Whenever Barack Obama's former pastor, Jeremiah Wright, decides to help Obama, he ends up inflaming the nation with questions of Obama's patriotism and political beliefs. The latest news: Two controversial sermon quotes, one of Wright saying, "Hillary ain't never been called a n------er," and the other saying, "God d-----n America."
Some say Obama's associations tell voters what he's really like. Wright's rhetoric is miles apart from Obama's but their personal connection is close. Wright performed Obama's marriage ceremony, gets credit for the title of Obama's book, and is Obama's spiritual mentor.
On The Weekly Standard, Dean Barnett says because voters don't yet know Obama, "The associations he chooses become relevant." On National Review's Corner, John Derbyshire says, "On the campaign trail, Obama has certainly not come across as a white-hating, America-hating black radical. A man can be known, though, by the company he keeps. Obama has been keeping some mighty weird company." (In Roger Simon's words, the company of a "racist demagogue.")
Rod Dreher notes that the link between Obama and Wright is far closer than the link between John McCain and his anti-Catholic endorser, John Hagee. Break down the innuendo and you get this: Obama's conciliatory rhetoric could be disingenuous. He could be far more radical than he claims.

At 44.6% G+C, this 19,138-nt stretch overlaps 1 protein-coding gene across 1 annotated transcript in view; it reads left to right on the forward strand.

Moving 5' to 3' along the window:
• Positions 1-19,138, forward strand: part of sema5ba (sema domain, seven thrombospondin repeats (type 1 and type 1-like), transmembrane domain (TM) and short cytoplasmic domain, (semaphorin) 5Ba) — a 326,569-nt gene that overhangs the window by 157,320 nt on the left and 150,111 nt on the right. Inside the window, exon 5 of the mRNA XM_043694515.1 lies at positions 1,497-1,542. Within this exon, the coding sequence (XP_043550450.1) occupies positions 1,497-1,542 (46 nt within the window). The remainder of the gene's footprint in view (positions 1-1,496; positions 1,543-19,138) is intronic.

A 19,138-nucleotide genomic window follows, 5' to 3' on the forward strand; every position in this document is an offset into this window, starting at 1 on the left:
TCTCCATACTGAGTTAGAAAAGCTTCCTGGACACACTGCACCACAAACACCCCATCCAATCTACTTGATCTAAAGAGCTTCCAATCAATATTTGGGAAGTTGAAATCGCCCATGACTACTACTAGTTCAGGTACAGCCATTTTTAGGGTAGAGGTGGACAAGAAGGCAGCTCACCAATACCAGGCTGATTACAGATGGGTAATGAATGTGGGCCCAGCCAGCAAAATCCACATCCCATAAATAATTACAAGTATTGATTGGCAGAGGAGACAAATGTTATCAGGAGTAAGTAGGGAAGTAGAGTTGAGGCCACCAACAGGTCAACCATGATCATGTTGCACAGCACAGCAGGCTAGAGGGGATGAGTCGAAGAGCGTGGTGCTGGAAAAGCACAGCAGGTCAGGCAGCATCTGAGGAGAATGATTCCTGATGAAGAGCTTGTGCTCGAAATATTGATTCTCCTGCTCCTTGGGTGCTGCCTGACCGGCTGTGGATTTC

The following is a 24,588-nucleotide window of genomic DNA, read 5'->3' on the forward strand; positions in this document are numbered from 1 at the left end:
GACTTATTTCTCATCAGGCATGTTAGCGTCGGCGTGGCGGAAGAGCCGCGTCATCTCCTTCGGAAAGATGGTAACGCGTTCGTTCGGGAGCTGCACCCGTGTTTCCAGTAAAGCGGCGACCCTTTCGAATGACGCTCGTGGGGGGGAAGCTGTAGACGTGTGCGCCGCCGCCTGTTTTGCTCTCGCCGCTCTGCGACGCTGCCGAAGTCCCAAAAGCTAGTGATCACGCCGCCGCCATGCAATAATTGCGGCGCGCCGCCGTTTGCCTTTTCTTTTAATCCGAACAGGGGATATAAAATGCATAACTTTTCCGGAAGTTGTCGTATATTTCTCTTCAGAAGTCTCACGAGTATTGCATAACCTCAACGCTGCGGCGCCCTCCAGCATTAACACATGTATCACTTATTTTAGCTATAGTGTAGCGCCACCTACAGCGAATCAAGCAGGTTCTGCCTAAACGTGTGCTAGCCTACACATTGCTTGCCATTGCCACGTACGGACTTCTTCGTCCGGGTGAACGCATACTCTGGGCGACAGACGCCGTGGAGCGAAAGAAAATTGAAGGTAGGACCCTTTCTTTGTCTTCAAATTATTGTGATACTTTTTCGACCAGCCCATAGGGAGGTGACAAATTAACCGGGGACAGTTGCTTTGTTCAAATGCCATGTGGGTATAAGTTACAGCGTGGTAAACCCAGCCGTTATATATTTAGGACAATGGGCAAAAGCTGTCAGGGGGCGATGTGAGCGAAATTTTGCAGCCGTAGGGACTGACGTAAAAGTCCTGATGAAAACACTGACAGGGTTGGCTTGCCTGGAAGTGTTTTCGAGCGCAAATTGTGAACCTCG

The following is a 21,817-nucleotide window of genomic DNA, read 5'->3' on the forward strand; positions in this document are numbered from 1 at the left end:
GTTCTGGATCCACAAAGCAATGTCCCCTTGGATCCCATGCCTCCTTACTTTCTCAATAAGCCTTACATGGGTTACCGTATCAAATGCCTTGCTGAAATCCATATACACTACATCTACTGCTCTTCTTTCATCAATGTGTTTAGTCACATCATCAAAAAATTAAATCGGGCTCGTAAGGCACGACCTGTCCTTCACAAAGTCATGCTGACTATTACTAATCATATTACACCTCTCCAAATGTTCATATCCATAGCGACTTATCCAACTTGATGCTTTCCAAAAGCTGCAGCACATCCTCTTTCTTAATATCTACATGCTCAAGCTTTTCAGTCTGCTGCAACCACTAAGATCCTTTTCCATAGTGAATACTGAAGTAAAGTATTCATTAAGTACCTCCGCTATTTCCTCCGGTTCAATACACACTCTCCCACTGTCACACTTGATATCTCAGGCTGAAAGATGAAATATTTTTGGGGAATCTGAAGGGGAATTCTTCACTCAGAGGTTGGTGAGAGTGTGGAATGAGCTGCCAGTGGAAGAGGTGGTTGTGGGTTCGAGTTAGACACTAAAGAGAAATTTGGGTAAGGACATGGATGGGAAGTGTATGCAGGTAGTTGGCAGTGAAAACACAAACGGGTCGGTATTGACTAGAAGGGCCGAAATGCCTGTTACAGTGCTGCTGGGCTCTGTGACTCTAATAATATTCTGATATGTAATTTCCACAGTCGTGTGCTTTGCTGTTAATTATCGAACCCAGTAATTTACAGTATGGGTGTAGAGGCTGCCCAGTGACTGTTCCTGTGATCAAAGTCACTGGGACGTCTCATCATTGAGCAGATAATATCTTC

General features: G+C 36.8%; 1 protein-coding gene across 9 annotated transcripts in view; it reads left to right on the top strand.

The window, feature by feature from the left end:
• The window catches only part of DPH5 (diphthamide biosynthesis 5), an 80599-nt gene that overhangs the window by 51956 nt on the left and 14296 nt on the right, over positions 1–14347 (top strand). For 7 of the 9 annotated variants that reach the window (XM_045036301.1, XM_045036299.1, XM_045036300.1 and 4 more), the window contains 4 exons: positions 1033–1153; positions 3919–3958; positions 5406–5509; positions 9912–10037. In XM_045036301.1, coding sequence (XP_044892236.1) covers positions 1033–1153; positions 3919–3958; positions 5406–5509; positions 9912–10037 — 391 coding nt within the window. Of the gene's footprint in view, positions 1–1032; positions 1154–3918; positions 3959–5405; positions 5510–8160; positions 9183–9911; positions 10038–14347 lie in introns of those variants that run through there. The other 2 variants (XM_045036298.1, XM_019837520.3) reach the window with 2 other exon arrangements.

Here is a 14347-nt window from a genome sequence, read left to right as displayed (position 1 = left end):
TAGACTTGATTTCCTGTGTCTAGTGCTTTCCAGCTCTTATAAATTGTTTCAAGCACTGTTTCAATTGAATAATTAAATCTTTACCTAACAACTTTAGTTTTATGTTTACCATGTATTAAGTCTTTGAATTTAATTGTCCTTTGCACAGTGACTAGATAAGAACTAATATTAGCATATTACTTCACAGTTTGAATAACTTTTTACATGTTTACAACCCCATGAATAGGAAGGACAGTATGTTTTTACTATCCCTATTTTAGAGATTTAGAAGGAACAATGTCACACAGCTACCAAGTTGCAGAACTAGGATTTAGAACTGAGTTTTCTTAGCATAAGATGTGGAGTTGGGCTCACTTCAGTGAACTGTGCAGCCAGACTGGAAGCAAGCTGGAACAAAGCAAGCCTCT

Another possibility is to believe Obama - that he "deeply disagrees" with some of Wright's beliefs but that "doesn't detract" from his admiration for the man whose altar call brought him to Christian belief. If Obama's conversion experience was the personal, heartfelt experience many evangelicals share, he might be reluctant to publicly repudiate for political purposes the man who facilitated it.
Putting this man in context may be important, too. On God's Politics, (before Wright's clips came out), Jim Wallis defended Obama's faith and called Jeremiah Wright "one of the leading revival preachers in the black church." Obery M. Hendricks called Wright a "wise, sensitive Christian freedom-fighter" who pastors a church from a mostly white mainstream Christian denomination. Do the views in this particular sermon define Wright, or, in Obama's words, "the good works he has done"?